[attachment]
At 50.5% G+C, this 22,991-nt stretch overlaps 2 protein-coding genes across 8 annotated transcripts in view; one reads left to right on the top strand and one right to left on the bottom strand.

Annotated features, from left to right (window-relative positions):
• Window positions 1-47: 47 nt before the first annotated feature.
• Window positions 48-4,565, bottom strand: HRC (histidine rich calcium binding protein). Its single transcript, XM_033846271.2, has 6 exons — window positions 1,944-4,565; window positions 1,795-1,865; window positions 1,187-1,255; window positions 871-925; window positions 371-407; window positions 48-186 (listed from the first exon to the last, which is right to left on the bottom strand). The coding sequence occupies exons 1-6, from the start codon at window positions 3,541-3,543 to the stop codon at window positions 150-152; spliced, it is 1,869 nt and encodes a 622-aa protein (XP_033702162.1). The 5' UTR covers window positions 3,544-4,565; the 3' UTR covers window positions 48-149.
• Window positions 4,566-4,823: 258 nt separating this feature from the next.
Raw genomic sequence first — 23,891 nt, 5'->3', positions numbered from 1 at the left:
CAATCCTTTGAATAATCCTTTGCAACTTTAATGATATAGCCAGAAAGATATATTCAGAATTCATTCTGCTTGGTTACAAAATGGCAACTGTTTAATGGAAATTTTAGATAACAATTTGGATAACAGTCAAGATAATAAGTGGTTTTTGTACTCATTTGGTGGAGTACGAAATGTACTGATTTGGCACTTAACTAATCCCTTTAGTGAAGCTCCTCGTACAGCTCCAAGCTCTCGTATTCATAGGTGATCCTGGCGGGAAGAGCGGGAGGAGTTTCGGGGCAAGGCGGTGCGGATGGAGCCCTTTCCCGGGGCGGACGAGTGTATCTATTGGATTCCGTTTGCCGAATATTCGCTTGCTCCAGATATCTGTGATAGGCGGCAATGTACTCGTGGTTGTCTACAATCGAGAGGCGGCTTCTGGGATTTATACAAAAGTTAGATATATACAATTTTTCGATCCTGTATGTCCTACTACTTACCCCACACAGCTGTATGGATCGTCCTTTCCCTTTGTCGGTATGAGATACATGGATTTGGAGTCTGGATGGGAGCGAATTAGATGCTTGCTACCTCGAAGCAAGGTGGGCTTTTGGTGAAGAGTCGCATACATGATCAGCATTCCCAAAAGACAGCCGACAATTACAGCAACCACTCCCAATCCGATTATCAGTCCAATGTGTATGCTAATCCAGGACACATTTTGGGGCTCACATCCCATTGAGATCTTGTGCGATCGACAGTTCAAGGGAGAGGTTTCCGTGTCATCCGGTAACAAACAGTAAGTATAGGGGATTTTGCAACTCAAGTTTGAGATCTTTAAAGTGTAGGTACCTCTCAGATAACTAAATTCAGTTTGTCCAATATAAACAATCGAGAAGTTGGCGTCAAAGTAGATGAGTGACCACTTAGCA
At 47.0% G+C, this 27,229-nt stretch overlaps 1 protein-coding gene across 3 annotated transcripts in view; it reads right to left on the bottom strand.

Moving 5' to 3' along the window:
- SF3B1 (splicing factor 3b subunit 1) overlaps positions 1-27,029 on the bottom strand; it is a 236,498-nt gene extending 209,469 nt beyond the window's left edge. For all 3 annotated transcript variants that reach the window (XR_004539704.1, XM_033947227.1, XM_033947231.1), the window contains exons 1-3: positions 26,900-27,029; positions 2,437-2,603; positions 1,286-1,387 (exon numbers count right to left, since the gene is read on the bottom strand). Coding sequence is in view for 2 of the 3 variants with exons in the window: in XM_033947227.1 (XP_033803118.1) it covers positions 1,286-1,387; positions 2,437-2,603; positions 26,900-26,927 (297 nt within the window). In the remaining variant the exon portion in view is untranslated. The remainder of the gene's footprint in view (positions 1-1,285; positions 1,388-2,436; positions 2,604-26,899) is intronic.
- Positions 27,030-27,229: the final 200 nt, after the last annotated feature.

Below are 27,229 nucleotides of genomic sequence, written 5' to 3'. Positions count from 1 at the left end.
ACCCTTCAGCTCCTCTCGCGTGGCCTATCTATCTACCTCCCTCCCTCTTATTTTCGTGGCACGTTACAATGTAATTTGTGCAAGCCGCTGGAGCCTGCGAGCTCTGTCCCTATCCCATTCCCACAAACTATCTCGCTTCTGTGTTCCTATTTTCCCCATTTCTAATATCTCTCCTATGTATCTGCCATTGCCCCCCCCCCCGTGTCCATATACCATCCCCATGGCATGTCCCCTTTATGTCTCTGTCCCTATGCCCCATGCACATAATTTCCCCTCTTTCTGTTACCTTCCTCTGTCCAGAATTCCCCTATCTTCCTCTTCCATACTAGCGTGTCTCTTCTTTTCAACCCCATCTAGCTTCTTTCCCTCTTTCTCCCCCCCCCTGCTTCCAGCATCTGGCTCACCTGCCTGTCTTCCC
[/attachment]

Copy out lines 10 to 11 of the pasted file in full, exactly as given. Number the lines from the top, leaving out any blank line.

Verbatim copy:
- SF3B1 (splicing factor 3b subunit 1) overlaps positions 1-27,029 on the bottom strand; it is a 236,498-nt gene extending 209,469 nt beyond the window's left edge. For all 3 annotated transcript variants that reach the window (XR_004539704.1, XM_033947227.1, XM_033947231.1), the window contains exons 1-3: positions 26,900-27,029; positions 2,437-2,603; positions 1,286-1,387 (exon numbers count right to left, since the gene is read on the bottom strand). Coding sequence is in view for 2 of the 3 variants with exons in the window: in XM_033947227.1 (XP_033803118.1) it covers positions 1,286-1,387; positions 2,437-2,603; positions 26,900-26,927 (297 nt within the window). In the remaining variant the exon portion in view is untranslated. The remainder of the gene's footprint in view (positions 1-1,285; positions 1,388-2,436; positions 2,604-26,899) is intronic.
- Positions 27,030-27,229: the final 200 nt, after the last annotated feature.